The organizers of the Transportation and Climate Initiative announced Monday that only four of the twelve jurisdictions involved have agreed to move forward and implement the carbon tax on motor fuels, and Virginia is not one of them. Not yet.
The 2021 Virginia General Assembly could consider legislation to join the interstate compact in 2022, but the memorandum of understanding as it stands now only includes Massachusetts, Connecticut, and Rhode Island, which are contiguous, and the District of Columbia.
New York, New Jersey, Maryland, and Pennsylvania were conspicuously absent along with Virginia. One surprise that emerged, however, is that North Carolina is now part of the planning group. The states that didn’t sign anything yet issued a statement of “next steps” that leaves the door open for the future. Even those that did sign pushed the implementation back one year to 2023, reducing the need to act now.
The Governor Ralph Northam Administration has been silent so far on its plans or reasoning. His apparent decision to at least delay a year on acting is prudent but leaves the issue alive for debate among 2021 candidates for statewide or legislative offices.
This effort has been going on for more than a decade now, with Virginia a late entry. To have only one-third of the states sign, and to have the largest states staying on the sidelines, has to be considered a setback. Organizers did their best to create a positive spin in their release.
The goal of TCI was to create a large region coordinating efforts to cap and then ration the amount of gasoline and diesel fuel available for sale. Motor fuels are a major source of atmospheric CO2 blamed for climate change, and a growing percentage source since other sources (like power plants) are declining. Advocates also claim that reducing tailpipe emissions will lower rates of asthma, heart disease and other ailments.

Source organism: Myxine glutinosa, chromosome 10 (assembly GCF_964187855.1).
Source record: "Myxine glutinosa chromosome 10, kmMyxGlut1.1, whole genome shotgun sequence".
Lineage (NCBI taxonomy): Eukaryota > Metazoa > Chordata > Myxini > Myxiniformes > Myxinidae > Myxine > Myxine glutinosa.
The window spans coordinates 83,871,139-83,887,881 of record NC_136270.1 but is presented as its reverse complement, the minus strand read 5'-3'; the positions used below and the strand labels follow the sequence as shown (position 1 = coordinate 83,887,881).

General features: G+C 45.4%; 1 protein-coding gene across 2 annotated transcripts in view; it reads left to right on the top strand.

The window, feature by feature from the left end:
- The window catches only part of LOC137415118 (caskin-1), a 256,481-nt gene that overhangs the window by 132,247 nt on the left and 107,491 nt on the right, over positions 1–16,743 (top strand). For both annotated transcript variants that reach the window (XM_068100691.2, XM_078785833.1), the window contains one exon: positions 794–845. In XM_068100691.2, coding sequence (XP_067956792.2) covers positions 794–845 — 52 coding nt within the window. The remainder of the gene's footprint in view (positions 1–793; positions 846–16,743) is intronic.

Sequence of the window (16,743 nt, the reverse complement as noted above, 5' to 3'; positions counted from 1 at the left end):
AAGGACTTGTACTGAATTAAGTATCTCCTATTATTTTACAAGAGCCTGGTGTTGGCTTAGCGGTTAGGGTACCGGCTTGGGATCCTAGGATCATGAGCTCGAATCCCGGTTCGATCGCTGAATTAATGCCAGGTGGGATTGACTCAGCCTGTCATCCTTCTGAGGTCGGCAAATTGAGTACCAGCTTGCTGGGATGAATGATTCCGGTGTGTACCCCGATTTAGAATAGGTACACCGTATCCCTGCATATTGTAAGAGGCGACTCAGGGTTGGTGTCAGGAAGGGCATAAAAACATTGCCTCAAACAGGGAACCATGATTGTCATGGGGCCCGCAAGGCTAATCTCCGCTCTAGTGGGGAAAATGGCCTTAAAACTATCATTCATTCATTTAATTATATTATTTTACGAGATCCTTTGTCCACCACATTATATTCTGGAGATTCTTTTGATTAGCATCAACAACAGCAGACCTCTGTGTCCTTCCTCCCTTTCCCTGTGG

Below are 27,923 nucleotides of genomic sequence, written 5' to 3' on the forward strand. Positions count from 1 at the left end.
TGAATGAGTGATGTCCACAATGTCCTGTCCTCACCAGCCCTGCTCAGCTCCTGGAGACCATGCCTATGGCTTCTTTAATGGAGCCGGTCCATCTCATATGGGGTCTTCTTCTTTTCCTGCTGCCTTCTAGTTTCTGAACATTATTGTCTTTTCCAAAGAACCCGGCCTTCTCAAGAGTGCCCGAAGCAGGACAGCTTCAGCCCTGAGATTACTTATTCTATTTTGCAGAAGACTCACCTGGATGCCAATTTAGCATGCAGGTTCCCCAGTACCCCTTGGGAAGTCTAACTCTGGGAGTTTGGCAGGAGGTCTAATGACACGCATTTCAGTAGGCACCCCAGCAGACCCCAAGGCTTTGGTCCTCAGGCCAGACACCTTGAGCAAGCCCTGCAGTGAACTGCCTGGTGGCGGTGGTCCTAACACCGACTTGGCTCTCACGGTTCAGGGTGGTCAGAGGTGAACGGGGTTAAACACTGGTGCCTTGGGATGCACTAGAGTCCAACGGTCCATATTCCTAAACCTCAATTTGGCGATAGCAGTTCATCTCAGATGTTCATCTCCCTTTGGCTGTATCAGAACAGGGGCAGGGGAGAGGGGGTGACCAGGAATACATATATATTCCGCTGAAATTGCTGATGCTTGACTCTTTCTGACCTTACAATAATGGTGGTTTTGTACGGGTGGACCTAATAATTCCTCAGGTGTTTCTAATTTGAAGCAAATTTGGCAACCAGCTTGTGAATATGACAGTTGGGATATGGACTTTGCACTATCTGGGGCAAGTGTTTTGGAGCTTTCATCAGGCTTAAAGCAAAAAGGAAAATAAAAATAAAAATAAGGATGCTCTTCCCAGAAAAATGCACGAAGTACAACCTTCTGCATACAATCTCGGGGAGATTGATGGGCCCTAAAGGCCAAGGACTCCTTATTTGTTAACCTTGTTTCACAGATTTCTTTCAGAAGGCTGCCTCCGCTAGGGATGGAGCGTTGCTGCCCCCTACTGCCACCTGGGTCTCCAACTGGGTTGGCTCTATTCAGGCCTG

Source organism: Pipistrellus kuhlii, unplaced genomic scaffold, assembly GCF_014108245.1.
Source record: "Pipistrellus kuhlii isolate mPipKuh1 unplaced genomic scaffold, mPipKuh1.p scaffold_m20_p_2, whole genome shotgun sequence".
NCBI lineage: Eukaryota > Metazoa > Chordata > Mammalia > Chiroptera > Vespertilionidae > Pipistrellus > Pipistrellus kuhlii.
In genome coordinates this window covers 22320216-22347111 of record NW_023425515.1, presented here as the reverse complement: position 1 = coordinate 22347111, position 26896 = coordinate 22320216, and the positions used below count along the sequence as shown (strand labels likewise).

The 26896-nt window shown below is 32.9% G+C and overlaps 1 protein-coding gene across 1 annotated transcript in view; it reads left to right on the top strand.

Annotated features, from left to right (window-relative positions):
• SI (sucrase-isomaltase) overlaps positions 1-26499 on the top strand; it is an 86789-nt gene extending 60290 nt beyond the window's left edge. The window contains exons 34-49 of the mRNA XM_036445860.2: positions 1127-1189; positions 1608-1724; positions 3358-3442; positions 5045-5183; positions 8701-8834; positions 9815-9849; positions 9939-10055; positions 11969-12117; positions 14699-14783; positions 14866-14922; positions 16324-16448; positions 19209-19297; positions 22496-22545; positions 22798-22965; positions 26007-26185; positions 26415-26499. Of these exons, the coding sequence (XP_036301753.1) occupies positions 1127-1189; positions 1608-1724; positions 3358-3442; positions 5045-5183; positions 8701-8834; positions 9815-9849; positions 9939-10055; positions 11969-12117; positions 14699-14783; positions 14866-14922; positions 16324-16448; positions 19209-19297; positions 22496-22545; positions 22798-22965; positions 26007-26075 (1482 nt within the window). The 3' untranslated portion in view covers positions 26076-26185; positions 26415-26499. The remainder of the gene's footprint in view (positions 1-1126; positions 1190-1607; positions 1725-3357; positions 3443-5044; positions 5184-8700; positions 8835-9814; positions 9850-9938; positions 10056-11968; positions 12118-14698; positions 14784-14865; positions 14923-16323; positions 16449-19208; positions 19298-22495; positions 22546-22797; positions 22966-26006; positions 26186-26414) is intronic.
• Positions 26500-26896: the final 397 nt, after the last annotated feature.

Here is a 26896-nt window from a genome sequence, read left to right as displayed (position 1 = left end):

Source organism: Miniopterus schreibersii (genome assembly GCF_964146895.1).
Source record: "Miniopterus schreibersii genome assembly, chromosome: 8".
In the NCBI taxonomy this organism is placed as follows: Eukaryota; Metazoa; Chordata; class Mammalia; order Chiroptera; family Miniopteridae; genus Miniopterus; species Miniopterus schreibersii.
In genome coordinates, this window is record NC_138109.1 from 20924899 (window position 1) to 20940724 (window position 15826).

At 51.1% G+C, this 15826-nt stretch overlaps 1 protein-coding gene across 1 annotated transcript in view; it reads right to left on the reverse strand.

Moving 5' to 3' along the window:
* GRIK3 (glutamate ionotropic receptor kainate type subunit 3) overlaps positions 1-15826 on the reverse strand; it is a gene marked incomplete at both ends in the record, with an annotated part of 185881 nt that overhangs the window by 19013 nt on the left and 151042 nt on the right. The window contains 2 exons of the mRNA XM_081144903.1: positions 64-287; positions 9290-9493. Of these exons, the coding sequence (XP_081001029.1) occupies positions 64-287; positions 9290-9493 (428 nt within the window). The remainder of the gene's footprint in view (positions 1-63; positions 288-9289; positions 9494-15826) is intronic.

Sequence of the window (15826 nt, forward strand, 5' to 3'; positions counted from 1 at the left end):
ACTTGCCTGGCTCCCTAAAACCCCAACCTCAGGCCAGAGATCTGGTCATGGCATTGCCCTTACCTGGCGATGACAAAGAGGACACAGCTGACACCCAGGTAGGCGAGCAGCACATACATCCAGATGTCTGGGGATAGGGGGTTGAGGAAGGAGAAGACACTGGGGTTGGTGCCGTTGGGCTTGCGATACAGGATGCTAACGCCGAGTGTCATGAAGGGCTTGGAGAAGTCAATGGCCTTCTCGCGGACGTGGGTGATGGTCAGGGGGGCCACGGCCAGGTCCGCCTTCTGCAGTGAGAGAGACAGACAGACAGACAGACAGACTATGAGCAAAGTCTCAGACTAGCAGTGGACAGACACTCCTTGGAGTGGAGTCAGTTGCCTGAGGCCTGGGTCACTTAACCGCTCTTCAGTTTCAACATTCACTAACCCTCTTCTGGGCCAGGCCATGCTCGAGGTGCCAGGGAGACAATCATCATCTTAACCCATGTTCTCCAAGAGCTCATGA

The MOU also calls on participating states to commit 35 percent of the carbon tax revenue to serve the “population of overburdened and underserved communities” and ensure they “benefit equitably from clean transportation projects and programs.”
But individual states have final control over spending their carbon tax revenue. The intention is to encourage or subsidize alternatives to internal combustion vehicles, including mass transit, electric or low-emission vehicles, walking trails and even broadband internet. Just how much revenue Virginia might extract from its families and businesses should it join will become clearer as the four jurisdictions going forward develop the fuels auction marketplace.
The regressive nature of the program, raising prices with both a gasoline tax and rationing, was noted by some advocates for low-income citizens. Environmental justice advocates who objected loudly in New Jersey, as previously reported, may have knocked New Jersey out of the compact.
Just yesterday I reported on a Tufts University analysis that identified fairly high carbon taxes and resulting gasoline price increases in Massachusetts. Today’s announcement discusses $300 million in potential revenue among the four jurisdictions, a substantially lower figure than Tufts projected. Modeling done by Georgetown University also pointed to higher tax amounts.
The Thomas Jefferson Institute sponsored a study that predicted the TCI carbon tax in Virginia would be 33 cents per gallon or would need to be that high to actually dent consumer thirst for fuel.